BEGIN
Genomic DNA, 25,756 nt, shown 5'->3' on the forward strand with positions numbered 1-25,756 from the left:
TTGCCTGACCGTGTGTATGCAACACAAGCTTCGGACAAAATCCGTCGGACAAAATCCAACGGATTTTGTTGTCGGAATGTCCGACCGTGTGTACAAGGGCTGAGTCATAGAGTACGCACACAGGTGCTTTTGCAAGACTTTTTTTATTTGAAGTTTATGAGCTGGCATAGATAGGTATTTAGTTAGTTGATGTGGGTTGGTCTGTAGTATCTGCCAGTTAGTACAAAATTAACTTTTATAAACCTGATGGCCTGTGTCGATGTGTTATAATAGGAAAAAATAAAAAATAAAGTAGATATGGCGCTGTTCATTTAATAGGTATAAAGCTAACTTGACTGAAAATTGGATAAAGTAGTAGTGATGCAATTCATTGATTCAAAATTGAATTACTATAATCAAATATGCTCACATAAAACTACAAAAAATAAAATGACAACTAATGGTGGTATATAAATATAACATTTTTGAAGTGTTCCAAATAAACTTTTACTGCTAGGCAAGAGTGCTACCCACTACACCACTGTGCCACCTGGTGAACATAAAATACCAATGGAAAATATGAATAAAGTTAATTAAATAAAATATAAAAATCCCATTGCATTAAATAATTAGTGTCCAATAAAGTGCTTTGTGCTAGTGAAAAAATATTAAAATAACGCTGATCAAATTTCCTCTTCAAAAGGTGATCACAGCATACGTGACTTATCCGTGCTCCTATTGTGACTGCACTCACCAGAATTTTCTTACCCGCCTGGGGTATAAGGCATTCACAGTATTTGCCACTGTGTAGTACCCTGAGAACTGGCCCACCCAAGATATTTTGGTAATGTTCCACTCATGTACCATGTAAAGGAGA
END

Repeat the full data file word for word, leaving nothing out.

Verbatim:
Genomic DNA, 25,756 nt, shown 5'->3' on the forward strand with positions numbered 1-25,756 from the left:
TTGCCTGACCGTGTGTATGCAACACAAGCTTCGGACAAAATCCGTCGGACAAAATCCAACGGATTTTGTTGTCGGAATGTCCGACCGTGTGTACAAGGGCTGAGTCATAGAGTACGCACACAGGTGCTTTTGCAAGACTTTTTTTATTTGAAGTTTATGAGCTGGCATAGATAGGTATTTAGTTAGTTGATGTGGGTTGGTCTGTAGTATCTGCCAGTTAGTACAAAATTAACTTTTATAAACCTGATGGCCTGTGTCGATGTGTTATAATAGGAAAAAATAAAAAATAAAGTAGATATGGCGCTGTTCATTTAATAGGTATAAAGCTAACTTGACTGAAAATTGGATAAAGTAGTAGTGATGCAATTCATTGATTCAAAATTGAATTACTATAATCAAATATGCTCACATAAAACTACAAAAAATAAAATGACAACTAATGGTGGTATATAAATATAACATTTTTGAAGTGTTCCAAATAAACTTTTACTGCTAGGCAAGAGTGCTACCCACTACACCACTGTGCCACCTGGTGAACATAAAATACCAATGGAAAATATGAATAAAGTTAATTAAATAAAATATAAAAATCCCATTGCATTAAATAATTAGTGTCCAATAAAGTGCTTTGTGCTAGTGAAAAAATATTAAAATAACGCTGATCAAATTTCCTCTTCAAAAGGTGATCACAGCATACGTGACTTATCCGTGCTCCTATTGTGACTGCACTCACCAGAATTTTCTTACCCGCCTGGGGTATAAGGCATTCACAGTATTTGCCACTGTGTAGTACCCTGAGAACTGGCCCACCCAAGATATTTTGGTAATGTTCCACTCATGTACCATGTAAAGGAGA